For Giants Offense, Looking to the Future Requires a Blast From the Past

Louis GiangarraCorrespondent IMay 21, 2009

EAST RUTHERFORD, NJ - DECEMBER 03:  Eli Manning #10 of the New York Giants talks with Quarterbacks coach Kevin Gilbride before a game against the Dallas Cowboys at Giants Stadium on December 3, 2006 in East Rutherford, New Jersey.  (Photo by Chris McGrath/Getty Images)

The loss of Plaxico Burress is going to affect the New York Giants offense.  The results of the last five games played without Burress speak for themselves.  In order to overcome this obstacle, offensive coordinator Kevin Gilbride is going to need to make some adjustments to his schemes and play calling.  He won't have to look far to see the blueprint for what should be a very successful and high powered offense.

In 2007 the Giants fielded and up and down offense.  At times they looked unstoppable and other times they could not get out of their own way.  Then, in Week 15, something happened that changed the course of the offense and propelled Eli Manning into the most successful stretch of his career: Jeremy Shockey broke his leg. 

Now, Shockey was one of the most dangerous offensive weapons on the field.  Losing him was likely to hurt the Giants, not help them.  However, in order to compensate for the loss of one of their biggest play makers Gilbride and the Giants had to revamp their offense on the fly.  No longer was the passing game being used to pick up huge chunks of yards at a time.  They couldn't continue with that offense because they didn't have a presence in the middle of the field.  Instead they started to use the passing game to move the chains and relied heavily on the run.

This past season, it seemed the Giants entered the year running the same offense they had previously used before the Shockey injury.  Only this time the running game was so much stronger than the passing game was complimentary at best.  When they needed a big play, though, they could always toss one up to Burress and usually he would come down with it.  Defenses had to respect that presence and the running game thrived because of it.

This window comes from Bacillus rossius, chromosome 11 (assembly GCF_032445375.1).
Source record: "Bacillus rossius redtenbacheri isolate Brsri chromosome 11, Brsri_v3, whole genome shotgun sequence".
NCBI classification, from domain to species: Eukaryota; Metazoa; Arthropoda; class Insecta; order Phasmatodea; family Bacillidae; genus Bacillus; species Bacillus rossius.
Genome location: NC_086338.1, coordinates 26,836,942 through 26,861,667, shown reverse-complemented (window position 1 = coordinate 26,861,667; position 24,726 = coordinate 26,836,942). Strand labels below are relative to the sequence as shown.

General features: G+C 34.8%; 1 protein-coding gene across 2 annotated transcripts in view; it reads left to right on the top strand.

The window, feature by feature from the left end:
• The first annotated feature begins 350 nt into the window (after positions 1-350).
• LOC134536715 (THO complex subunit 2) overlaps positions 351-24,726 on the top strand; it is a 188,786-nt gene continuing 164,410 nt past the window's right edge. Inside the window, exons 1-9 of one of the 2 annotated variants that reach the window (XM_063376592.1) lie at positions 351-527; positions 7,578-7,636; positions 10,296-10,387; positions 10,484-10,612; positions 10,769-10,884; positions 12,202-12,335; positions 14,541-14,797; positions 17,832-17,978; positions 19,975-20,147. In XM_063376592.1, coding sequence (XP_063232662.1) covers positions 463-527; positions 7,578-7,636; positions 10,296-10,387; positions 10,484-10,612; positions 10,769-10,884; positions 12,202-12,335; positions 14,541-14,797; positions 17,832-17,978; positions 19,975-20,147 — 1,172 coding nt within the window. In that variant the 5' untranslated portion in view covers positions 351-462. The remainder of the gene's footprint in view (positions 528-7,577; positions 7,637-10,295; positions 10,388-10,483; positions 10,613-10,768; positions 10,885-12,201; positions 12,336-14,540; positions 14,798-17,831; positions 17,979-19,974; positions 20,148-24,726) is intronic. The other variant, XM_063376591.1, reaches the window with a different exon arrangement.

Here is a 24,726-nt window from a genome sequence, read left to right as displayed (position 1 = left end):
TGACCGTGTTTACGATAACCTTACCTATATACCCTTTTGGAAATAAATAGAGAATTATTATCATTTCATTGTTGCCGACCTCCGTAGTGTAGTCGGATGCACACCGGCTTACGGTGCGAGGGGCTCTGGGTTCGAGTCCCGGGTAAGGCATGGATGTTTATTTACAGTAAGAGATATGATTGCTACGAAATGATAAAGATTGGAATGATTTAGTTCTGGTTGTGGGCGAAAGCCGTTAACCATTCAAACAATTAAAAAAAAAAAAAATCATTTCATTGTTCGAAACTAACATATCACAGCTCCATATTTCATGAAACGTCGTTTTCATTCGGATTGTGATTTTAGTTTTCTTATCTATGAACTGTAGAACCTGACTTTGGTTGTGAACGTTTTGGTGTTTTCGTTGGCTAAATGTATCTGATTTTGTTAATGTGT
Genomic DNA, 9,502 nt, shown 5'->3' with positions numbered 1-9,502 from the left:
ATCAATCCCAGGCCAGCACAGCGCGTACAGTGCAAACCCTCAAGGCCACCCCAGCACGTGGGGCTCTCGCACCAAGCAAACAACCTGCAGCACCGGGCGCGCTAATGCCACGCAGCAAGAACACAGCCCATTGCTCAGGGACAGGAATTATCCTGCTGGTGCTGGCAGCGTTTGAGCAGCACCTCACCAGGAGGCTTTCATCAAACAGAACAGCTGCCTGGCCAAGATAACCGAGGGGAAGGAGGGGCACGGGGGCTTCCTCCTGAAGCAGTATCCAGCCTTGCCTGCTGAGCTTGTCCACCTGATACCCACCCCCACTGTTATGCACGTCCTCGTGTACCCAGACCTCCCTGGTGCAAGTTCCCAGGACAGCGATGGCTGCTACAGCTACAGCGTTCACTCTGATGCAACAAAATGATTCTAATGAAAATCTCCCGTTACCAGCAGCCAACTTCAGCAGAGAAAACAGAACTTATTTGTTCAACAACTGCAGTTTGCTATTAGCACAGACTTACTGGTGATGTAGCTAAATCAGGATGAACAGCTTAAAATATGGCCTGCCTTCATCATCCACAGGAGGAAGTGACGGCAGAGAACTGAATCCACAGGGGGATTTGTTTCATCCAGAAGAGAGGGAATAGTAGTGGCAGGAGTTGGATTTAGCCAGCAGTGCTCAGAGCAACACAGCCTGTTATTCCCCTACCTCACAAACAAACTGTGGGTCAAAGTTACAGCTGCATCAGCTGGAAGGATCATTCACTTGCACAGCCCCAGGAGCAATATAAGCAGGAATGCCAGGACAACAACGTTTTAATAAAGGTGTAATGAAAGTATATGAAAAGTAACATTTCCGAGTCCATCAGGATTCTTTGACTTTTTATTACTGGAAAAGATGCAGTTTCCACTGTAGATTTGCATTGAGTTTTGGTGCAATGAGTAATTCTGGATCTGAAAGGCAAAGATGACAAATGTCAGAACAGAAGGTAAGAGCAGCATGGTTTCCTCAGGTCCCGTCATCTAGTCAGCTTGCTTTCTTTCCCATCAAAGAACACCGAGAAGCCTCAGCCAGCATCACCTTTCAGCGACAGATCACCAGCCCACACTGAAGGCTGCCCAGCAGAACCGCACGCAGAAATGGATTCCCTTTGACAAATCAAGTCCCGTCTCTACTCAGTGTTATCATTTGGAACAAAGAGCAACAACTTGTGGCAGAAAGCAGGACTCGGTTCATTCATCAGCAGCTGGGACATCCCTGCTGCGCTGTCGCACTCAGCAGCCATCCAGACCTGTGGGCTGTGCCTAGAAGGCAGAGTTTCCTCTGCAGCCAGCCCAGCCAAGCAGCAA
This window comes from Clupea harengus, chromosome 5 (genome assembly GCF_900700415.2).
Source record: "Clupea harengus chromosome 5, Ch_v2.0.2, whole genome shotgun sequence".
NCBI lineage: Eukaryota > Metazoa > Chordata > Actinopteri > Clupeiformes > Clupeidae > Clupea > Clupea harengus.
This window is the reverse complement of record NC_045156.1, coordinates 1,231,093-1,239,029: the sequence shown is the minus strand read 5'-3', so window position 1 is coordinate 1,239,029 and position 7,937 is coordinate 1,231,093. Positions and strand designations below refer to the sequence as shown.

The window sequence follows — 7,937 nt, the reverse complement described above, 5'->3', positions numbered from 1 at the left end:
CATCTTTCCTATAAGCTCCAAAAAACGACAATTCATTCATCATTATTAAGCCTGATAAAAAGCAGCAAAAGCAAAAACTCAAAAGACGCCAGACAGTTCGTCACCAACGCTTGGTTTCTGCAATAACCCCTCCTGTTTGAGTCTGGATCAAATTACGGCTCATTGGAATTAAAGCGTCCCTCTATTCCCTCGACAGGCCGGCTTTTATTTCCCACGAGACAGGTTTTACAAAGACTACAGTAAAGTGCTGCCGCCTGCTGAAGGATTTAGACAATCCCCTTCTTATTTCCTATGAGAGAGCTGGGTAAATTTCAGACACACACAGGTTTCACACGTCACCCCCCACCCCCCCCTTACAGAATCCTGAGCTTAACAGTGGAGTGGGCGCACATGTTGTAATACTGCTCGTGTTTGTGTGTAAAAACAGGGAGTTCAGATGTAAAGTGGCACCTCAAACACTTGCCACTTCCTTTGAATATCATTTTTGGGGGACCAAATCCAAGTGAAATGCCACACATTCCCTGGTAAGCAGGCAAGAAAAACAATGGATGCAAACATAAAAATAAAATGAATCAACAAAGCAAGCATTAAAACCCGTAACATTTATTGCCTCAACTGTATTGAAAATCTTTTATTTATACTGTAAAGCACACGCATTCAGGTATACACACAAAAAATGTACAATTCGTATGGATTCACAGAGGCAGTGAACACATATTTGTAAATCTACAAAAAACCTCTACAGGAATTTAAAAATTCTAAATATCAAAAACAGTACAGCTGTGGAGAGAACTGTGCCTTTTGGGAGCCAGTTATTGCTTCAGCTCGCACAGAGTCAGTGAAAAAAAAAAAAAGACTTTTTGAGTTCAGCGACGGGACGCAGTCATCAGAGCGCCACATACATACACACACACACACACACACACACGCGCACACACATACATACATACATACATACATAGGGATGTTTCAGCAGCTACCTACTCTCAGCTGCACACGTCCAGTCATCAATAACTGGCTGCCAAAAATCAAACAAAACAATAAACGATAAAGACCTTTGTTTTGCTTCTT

When Burress was lost for the season, there was no threat on the outside.  Domenick Hixon performed admirably and did the best he could, but Plaxico Burress he is not.  Teams could load up on the running game and man up on the receivers that the Giants put out on the field.  This situation desperately cried for the same adjustment they had previously gone to.  Namely short quick passes to move the chains while the running game moved the ball.  This time the adjustment never came and the Giants season ended sooner than it should have.

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The Giants are entering the 2009 season with a very solid stable of wide receivers but no unstoppable presence.  That's why the adjustment needs to happen.  They need to do away with long bombs which are hard to complete and easy to defend when you don't have a guy like Burress on the field.  Gilbride will need to look deep into his bag of tricks and pull out the Super Bowl game plan he put together in 2007.  He needs to put Manning and his receivers in the best position to win.  That means short passes, easy completions, and long sustained drives for points.

A simple tweak in the offensive game plan could be the difference between the Giants fielding one of the most potent offenses in football and just having and up and down erratic group that sometimes can't get out of their own way.


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